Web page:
Europe raises vaccines as virus stalks Easter holidays


PARIS (AP) – The main stadium in the French city of Lyon was inaugurated as a mass vaccination center over Easter weekend, and thousands of people spent the holidays lining up for injections at racetracks, velodromes or elsewhere as France was trying to speed up vaccines amid a new wave of coronavirus cases.

But as Europe celebrated its second Easter in a row under the cloud of the pandemic, some cities suspend vaccinations for the long weekend, defying French President Emmanuel Macron’s insistence that “there are no weekends or days off during vaccination.”

Medical workers need “finally a little break,” said an official in the French city of Strasbourg, which closed vaccination facilities from Good Friday until Easter Monday, a public holiday. To ensure residents still had access to potentially life-saving vaccines, Strasbourg extended the vaccination schedule and administered its entire weekly supply of doses between Monday and last Thursday, the official said.

Spain, Italy and Germany faced a similar Christmas vaccination challenge.

Spaniards lined up to receive vaccines on Easter Sunday in Barcelona and other parts of the country, but Madrid stopped vaccinations at local health centers to give staff a break. The Spanish capital continued to administer vaccines at a soccer stadium and a new hospital was built to help manage pandemic cases.

With Spain fearing another wave of infections like the one now overwhelming French intensive care wardsThe Spanish Minister of Health, Carolina Darias, had urged regional authorities to keep vaccinations up to date during Holy Week.

The French city of Sarcelles, north of Paris, was among those whose vaccination center remained open on Easter Sunday, amid the proliferation of infections and demand. Organizers at the center planned to inject 2,000 doses on Sunday, double their daily average.

Those waiting to enter felt lucky and relieved. The surrounding Val d’Oise region now has the highest coronavirus infection rate in France, and the situation in Sarcelles symbolizes how the pandemic has worsened existing inequalities.

“The problem is with people who still don’t qualify and are in a hurry, which I understand because they want to go back to a normal life,” said Dr. Majida El Mokhtari. “Unfortunately we cannot vaccinate everyone with the doses that are distributed to us.”

Working-class residents of the city are more exposed to the virus because many are unable to work remotely. In housing projects in the area, many families have several generations living in confined spaces. Language barriers make working out vaccination arrangements a challenge for many immigrants.

In Lyon, the French first division football club Olympique Lyon inaugurated its stadium and provided volunteer employees to help medical workers and firefighters with a mass vaccination campaign that began on Saturday. Authorities plan to administer 3,000 doses per day for the first three days.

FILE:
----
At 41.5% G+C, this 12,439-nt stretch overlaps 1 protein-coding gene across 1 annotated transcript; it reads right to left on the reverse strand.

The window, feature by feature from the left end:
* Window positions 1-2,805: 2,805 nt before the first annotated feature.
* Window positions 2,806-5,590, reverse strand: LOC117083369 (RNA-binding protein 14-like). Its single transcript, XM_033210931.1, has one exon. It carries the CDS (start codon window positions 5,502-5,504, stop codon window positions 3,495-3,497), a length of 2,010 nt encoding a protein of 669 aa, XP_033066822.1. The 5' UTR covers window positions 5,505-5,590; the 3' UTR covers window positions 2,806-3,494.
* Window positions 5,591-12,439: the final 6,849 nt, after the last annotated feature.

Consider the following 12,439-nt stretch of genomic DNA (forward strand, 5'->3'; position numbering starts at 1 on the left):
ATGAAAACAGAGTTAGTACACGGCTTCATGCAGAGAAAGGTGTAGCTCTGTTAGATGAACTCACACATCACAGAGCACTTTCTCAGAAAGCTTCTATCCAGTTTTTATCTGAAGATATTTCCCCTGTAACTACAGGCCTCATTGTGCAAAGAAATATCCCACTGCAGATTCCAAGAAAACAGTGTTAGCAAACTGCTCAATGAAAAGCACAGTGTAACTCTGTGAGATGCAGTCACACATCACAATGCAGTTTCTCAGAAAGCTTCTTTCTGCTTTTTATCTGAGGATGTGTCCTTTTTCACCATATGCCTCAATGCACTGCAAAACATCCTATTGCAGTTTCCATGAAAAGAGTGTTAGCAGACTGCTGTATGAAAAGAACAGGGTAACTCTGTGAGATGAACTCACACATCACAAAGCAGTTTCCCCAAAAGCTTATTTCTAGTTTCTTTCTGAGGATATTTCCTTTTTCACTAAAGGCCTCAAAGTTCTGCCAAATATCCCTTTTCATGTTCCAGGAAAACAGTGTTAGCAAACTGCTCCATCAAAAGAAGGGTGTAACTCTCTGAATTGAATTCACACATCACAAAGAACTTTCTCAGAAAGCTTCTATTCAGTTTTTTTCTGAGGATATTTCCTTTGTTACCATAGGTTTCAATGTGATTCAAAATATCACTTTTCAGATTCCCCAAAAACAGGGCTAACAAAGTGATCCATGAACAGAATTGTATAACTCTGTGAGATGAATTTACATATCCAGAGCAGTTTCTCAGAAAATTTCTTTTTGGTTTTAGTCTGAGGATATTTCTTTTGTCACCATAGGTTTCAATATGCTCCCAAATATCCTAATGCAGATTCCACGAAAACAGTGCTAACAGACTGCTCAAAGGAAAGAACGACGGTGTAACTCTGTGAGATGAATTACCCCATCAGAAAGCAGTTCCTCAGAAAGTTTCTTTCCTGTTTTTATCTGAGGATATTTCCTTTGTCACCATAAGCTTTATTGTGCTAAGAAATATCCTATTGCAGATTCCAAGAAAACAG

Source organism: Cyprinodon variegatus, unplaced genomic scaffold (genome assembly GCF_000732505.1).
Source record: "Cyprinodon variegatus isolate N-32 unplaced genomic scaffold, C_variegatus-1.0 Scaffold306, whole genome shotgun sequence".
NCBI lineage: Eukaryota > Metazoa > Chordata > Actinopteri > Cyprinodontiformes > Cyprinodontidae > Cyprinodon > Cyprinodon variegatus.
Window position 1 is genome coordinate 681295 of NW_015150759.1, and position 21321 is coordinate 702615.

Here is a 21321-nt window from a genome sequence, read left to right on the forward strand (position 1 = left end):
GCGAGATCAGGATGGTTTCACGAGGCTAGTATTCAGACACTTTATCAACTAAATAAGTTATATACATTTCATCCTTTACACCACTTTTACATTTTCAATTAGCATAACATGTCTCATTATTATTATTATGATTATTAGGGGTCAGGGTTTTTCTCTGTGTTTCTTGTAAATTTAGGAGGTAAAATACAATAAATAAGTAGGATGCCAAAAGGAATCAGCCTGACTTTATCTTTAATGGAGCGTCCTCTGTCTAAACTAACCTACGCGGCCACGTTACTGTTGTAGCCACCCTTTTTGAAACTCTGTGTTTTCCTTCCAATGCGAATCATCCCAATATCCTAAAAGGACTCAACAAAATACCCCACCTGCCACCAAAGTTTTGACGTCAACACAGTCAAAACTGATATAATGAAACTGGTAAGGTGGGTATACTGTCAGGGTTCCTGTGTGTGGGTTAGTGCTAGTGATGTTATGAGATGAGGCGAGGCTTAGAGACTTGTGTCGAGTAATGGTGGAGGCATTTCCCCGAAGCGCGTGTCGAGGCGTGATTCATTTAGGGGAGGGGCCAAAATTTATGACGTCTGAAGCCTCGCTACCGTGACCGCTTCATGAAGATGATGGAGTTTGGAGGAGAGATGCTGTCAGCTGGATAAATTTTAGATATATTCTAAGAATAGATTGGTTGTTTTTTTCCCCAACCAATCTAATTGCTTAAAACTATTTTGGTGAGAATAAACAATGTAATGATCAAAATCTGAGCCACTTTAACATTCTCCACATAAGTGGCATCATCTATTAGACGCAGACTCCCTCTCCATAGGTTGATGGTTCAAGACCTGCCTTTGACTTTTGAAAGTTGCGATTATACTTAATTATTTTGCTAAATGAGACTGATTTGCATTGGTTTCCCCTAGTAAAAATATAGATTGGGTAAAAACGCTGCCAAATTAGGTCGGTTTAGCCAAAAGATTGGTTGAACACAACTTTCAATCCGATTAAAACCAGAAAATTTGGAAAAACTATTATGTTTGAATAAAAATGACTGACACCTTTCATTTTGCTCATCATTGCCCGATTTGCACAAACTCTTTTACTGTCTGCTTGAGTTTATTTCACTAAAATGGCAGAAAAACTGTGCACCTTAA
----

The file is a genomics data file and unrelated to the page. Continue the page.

The club’s president, Jean Michel Aulas, expressed his hope that the effort will help create “social cohesion” at a time of tension and uncertainty, as France entered a third partial lockdown. starting on Sunday.

Meanwhile, the French army announced that it would open seven vaccination centers starting Tuesday to help inject civilians.

In Italy, those lucky enough to receive a vaccine in Milan on Sunday received an extra reward: a dove-shaped Easter cake and packets of pasta. Only one hospital in the city administered vaccinations at Easter, according to Italian media. Among those administering the injections at Milan’s Hospital Niguarda were retired doctors from the hospital who volunteered their time.

“We are only making our contribution to this important battle” against COVID-19, Dr. Vincenzo Rapisarda told SkyTG24 TV.

German vaccination centers seemed to stay open mostly during the holidays, but the number of injections is usually slower on weekends.

The accelerated actions of Easter in some countries of the European Union contrasted with the slow start of the launch of the vaccine in Europe during Christmas and New Years.

While France remains far behind Britain and the United States in terms of vaccinating their population, the pace is starting to pick up. France has administered 12 million doses of vaccines in total, including nearly 1 million in the past three days.

Spanish authorities are accelerating vaccination efforts with the arrival of 2 million doses in the last week, their largest batch yet. Spain had administered 8.5 million doses as of Friday.

Across the Channel, Britain’s authorities planned to test a series of measures including “coronavirus status certifications” over the next several weeks to see if they can allow people to safely return to mass gatherings in sports arenas, clubs nights and concerts.

Individuals attending a variety of events, including conferences and the FA Cup football, will need to undergo before and after tests. The trials will also collect evidence on how ventilation and different approaches to social distancing could allow large events to occur.

British Prime Minister Boris Johnson is expected to provide more details on coronavirus passports on Monday.

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Cetinic contributed from Sarcelles, France. Joseph Wilson in Barcelona, ​​Frances D’Emilio in Rome, Sylvia Hui in London and David McHugh in Frankfurt contributed.

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Follow AP pandemic coverage at https://apnews.com/hub/coronavirus-pandemic, https://apnews.com/hub/coronavirus-vaccine and https://apnews.com/UnderstandingtheOutbreak

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